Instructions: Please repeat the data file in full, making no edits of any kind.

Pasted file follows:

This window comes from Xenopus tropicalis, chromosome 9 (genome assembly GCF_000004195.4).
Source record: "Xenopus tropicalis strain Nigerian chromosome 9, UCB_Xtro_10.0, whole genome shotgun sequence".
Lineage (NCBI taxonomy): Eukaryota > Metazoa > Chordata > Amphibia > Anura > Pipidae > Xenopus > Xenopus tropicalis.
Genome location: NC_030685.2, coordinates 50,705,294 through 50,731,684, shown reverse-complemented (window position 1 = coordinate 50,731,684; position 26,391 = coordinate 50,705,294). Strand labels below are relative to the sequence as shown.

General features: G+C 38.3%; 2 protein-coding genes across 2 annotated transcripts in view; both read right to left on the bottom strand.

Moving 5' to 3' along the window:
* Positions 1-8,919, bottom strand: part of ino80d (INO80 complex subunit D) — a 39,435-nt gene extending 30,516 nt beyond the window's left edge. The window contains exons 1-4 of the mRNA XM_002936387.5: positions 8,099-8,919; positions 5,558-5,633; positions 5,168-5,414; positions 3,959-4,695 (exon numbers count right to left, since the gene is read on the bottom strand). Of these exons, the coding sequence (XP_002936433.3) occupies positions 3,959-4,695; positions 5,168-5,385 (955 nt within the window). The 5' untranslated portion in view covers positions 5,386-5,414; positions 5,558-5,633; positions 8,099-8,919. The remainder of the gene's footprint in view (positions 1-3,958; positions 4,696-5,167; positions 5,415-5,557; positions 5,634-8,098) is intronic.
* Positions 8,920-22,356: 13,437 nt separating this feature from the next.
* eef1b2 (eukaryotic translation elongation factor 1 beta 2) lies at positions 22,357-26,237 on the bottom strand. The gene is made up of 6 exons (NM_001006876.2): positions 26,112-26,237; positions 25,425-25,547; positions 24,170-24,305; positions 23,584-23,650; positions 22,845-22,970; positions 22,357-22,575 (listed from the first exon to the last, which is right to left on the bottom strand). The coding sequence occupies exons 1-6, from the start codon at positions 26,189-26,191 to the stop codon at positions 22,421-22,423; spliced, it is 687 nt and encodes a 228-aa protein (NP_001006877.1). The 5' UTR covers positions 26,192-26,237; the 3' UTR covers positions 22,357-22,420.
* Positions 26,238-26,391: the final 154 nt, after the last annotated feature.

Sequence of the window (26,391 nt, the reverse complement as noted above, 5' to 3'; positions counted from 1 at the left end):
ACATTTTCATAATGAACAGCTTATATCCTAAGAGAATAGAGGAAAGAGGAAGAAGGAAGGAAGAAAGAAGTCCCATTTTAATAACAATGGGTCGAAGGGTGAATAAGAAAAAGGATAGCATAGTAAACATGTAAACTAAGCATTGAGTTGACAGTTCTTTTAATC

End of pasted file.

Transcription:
This window comes from Xenopus tropicalis, chromosome 9 (genome assembly GCF_000004195.4).
Source record: "Xenopus tropicalis strain Nigerian chromosome 9, UCB_Xtro_10.0, whole genome shotgun sequence".
Lineage (NCBI taxonomy): Eukaryota > Metazoa > Chordata > Amphibia > Anura > Pipidae > Xenopus > Xenopus tropicalis.
Genome location: NC_030685.2, coordinates 50,705,294 through 50,731,684, shown reverse-complemented (window position 1 = coordinate 50,731,684; position 26,391 = coordinate 50,705,294). Strand labels below are relative to the sequence as shown.

General features: G+C 38.3%; 2 protein-coding genes across 2 annotated transcripts in view; both read right to left on the bottom strand.

Moving 5' to 3' along the window:
* Positions 1-8,919, bottom strand: part of ino80d (INO80 complex subunit D) — a 39,435-nt gene extending 30,516 nt beyond the window's left edge. The window contains exons 1-4 of the mRNA XM_002936387.5: positions 8,099-8,919; positions 5,558-5,633; positions 5,168-5,414; positions 3,959-4,695 (exon numbers count right to left, since the gene is read on the bottom strand). Of these exons, the coding sequence (XP_002936433.3) occupies positions 3,959-4,695; positions 5,168-5,385 (955 nt within the window). The 5' untranslated portion in view covers positions 5,386-5,414; positions 5,558-5,633; positions 8,099-8,919. The remainder of the gene's footprint in view (positions 1-3,958; positions 4,696-5,167; positions 5,415-5,557; positions 5,634-8,098) is intronic.
* Positions 8,920-22,356: 13,437 nt separating this feature from the next.
* eef1b2 (eukaryotic translation elongation factor 1 beta 2) lies at positions 22,357-26,237 on the bottom strand. The gene is made up of 6 exons (NM_001006876.2): positions 26,112-26,237; positions 25,425-25,547; positions 24,170-24,305; positions 23,584-23,650; positions 22,845-22,970; positions 22,357-22,575 (listed from the first exon to the last, which is right to left on the bottom strand). The coding sequence occupies exons 1-6, from the start codon at positions 26,189-26,191 to the stop codon at positions 22,421-22,423; spliced, it is 687 nt and encodes a 228-aa protein (NP_001006877.1). The 5' UTR covers positions 26,192-26,237; the 3' UTR covers positions 22,357-22,420.
* Positions 26,238-26,391: the final 154 nt, after the last annotated feature.

Sequence of the window (26,391 nt, the reverse complement as noted above, 5' to 3'; positions counted from 1 at the left end):
ACATTTTCATAATGAACAGCTTATATCCTAAGAGAATAGAGGAAAGAGGAAGAAGGAAGGAAGAAAGAAGTCCCATTTTAATAACAATGGGTCGAAGGGTGAATAAGAAAAAGGATAGCATAGTAAACATGTAAACTAAGCATTGAGTTGACAGTTCTTTTAATC